Gay activist Raymond Taavel honoured in Halifax march
Public memorial held to pay tribute to man who was murdered April 17 outside a Halifax bar
Hundreds of people gathered in Halifax Sunday to pay tribute to Raymond Taavel, who was murdered in Halifax April 17.
One of the participants was Gabe Saulnier, a personal friend of Taavel who was looking for closure. "It's really, it's nice that the turnout is so big. We have to let Raymond go," he said.
Taavel, a popular gay activist, was beaten to death outside a gay bar on Gottingen Street. His shocking murder rocked the community after the police charged Andre Denny, a psychiatric patient on a one-hour pass from the hospital, with his death.
But Sunday's service focused on Taavel's life.
"It's important to get closure," said Ross MacDonald, who helped organize the event. "It's been a really emotional reaction, everybody recognizes the tragedy of it. Everybody recognizes, I think, the wonderful things that Raymond contributed to the community."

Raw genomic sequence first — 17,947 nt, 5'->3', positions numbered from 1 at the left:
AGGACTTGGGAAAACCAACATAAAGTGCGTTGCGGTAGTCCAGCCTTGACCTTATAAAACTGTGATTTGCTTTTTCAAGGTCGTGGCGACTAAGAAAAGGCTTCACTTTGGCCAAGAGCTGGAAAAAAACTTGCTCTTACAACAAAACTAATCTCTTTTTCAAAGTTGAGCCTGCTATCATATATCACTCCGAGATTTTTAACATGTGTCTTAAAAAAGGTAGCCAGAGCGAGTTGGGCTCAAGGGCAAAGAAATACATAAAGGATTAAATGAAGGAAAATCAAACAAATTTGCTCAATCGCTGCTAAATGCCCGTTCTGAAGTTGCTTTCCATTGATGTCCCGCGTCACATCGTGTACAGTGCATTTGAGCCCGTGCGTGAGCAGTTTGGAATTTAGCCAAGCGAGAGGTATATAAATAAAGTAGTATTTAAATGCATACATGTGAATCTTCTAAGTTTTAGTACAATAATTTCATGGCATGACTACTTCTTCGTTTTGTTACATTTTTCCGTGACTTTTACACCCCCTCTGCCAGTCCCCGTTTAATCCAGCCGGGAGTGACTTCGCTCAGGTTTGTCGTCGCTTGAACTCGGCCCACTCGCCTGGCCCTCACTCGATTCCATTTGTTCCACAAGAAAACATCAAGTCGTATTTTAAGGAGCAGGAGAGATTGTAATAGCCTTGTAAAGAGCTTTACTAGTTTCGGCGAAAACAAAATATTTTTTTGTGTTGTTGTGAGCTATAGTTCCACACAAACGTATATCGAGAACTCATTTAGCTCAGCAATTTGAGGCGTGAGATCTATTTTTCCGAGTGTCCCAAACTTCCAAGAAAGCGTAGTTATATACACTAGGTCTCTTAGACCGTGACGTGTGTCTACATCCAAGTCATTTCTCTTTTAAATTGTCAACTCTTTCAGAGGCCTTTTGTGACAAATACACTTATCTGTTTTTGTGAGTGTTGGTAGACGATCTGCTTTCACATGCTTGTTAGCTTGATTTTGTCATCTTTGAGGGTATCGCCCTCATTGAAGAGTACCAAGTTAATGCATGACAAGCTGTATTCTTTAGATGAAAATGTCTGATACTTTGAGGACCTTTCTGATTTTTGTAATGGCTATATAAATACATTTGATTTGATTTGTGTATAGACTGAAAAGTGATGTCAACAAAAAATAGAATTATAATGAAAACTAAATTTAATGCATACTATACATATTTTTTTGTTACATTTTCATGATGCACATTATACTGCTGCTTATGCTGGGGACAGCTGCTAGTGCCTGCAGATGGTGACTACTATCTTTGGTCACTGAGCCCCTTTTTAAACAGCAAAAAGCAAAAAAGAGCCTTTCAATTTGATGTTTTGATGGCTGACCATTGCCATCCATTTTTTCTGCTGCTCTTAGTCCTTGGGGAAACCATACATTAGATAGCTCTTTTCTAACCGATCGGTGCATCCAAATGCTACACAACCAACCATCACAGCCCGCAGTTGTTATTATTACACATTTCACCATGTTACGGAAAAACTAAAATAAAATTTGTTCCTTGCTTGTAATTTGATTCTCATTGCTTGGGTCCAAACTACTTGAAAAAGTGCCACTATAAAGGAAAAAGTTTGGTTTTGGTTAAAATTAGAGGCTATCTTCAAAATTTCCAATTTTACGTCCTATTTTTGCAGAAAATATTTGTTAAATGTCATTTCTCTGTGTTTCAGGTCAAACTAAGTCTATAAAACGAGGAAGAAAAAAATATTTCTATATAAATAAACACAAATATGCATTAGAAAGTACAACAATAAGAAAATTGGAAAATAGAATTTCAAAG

The crowd, filled with a mix of friends and strangers, marched united through downtown Halifax and finished with a service at St. Matthew's United Church.
Taavel's urn and picture were placed at the front of the church, while a video paid tribute to his contribution to the community.
"I think what people are doing right now is coming together and trying to heal and support one another and carry on the work that needs to be done," said MacDonald.
Taavel was remembered for his infectious smile, and for his willingness to always forgive.
"I imagine it will get easier, but it will never go away. The pain will ease, the scars will heal, they won't be as visible but they'll always be there," said Saulnier.